U.S. Will Start Path to End Homelessness
(Editor’s Note: This was originally published on January 5. Democrats have since won control of the Senate. Bernie Sanders and Sherrod Brown—both strongly pro-housing progressives— will now chair Budget and Banking respectively. This development strengthens my predictions about ending homelessness).
2020 was worse than anyone imagined. But Joe Biden will be America’s President on January 20 and the pre-pandemic world should largely return by year’s end. Here’s why there’s reason for optimism in 2021.
It took a pandemic but 2020 represented the largest new federal commitment to reducing and preventing homelessness since the crisis began in 1982. FEMA-funding housed thousands, the Center for Disease Control imposed an eviction moratorium, and there was more national concern expressed about tenant displacement than ever before.
2020 powerfully confirmed what supportive housing advocates like myself have argued for decades: if you offer affordable housing to those on the streets or in shelters they will overwhelmingly embrace it.
California Governor Gavin Newsom’s Project Homekey is a good example. The program used $750 million in federal Coronavirus Relief Fund dollars and $96 million in state and philanthropic funds to acquire 94 projects with 6029 units for the unhoused. The average total cost per unit was $147,974.
Newsom’s initiative and the use of FEMA funds highlights how ending homelessness requires funding affordable housing. It’s never been rocket science. Yes, supportive services are often needed to ensure newly housed residents don’t return to the streets. But without available affordable housing people unable to afford rent remain unhoused.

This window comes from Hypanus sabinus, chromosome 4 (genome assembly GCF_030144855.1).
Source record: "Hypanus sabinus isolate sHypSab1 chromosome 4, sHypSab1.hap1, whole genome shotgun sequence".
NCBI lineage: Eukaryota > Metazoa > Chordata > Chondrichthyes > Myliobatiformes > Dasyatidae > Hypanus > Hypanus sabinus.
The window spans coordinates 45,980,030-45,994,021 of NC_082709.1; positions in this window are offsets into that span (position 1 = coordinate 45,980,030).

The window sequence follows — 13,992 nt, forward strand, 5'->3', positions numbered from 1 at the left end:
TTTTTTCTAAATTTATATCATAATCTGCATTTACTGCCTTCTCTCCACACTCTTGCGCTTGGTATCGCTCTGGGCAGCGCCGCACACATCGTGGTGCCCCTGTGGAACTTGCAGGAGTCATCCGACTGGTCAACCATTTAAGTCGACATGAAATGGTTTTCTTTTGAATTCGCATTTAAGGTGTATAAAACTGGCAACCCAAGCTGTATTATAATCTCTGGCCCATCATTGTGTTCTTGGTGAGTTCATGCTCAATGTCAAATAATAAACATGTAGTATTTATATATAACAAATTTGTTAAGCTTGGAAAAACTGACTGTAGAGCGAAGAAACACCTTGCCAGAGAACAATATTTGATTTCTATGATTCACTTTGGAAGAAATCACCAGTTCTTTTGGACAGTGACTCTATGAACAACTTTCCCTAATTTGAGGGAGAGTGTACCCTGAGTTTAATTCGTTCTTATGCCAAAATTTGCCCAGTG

Why do I predict a massive federal housing funding increase under Biden? Because as I wrote in November (“Housing Advocates: Seize the Moment!”), for the first time under a Democratic President we have a national mobilizing campaign in place to dramatically boost housing funds. Such a campaign was not in place in either 1993 or 2009, the first year of the Clinton and Obama budgets.
Led by over 1500 groups associated with the National Low Income Housing Coalition, the coalition just won $25 billion for rent relief in the stimulus package as well as extending the eviction moratorium. I foresee this coalition having similar mobilizing success with the President and Congress in securing funds to start the process of ending homelessness this year.
America has never begun the process to end widespread homelessness. And housing all of the unhoused can’t happen overnight. Even if President Biden’s universal Section 8 program is enacted—which would be a huge step forward—in high-housing cost cities like Los Angeles, San Francisco, and Seattle the available housing supply does not exist (there is a limit to the number of hotels that can be leased or purchased for the unhoused).
The development timeline from site acquisition to occupancy means it could take until 2027 for the nation to finally end widespread visible homelessness. But the numbers of unhoused will be sharply reduced each year until then. Cities like San Francisco whose voters enacted local funding streams (Prop C) could move even more quickly.
But I predict America in 2021 finally starts the path to resolution. Activists are ready to make this happen with Biden’s first HUD budget. I also see strong support for Biden’s extending a loophole-free eviction moratorium to prevent millions more becoming homeless.